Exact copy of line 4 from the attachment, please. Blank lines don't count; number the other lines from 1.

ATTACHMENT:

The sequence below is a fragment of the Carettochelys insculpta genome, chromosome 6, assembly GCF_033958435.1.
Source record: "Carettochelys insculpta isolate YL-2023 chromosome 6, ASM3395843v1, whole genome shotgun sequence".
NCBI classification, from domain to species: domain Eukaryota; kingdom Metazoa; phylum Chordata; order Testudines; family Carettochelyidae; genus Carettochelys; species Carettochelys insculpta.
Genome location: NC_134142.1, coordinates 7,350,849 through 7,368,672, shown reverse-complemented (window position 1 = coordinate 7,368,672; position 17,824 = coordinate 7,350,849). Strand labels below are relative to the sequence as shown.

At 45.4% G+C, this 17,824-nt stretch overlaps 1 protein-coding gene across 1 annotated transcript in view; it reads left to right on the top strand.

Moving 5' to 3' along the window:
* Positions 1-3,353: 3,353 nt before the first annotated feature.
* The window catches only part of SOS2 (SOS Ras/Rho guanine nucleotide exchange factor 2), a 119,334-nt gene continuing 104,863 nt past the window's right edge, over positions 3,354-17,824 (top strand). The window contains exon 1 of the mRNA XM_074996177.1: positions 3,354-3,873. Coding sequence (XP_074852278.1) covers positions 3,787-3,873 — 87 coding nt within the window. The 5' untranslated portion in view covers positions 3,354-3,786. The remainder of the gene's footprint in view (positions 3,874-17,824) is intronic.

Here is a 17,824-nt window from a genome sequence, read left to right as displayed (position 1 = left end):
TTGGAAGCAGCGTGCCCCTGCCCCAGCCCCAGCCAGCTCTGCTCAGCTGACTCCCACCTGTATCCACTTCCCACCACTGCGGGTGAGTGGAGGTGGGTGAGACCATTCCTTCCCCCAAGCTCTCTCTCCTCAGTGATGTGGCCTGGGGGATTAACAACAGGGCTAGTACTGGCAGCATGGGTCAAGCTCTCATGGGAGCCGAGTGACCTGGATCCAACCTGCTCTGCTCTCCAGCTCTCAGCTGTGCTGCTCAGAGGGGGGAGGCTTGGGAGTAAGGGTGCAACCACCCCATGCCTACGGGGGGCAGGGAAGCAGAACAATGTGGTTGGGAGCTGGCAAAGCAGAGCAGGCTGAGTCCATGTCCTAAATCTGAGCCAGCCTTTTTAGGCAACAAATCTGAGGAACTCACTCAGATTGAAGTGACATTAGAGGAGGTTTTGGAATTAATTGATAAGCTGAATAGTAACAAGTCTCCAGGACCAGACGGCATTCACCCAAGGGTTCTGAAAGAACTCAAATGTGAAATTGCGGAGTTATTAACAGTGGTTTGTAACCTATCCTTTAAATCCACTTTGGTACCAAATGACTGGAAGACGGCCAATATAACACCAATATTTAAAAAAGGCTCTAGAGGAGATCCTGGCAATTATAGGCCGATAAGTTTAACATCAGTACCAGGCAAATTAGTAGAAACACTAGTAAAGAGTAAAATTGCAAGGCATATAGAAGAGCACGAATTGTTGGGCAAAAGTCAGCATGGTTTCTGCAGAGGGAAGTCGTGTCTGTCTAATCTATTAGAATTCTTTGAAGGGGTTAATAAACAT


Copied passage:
Genome location: NC_134142.1, coordinates 7,350,849 through 7,368,672, shown reverse-complemented (window position 1 = coordinate 7,368,672; position 17,824 = coordinate 7,350,849). Strand labels below are relative to the sequence as shown.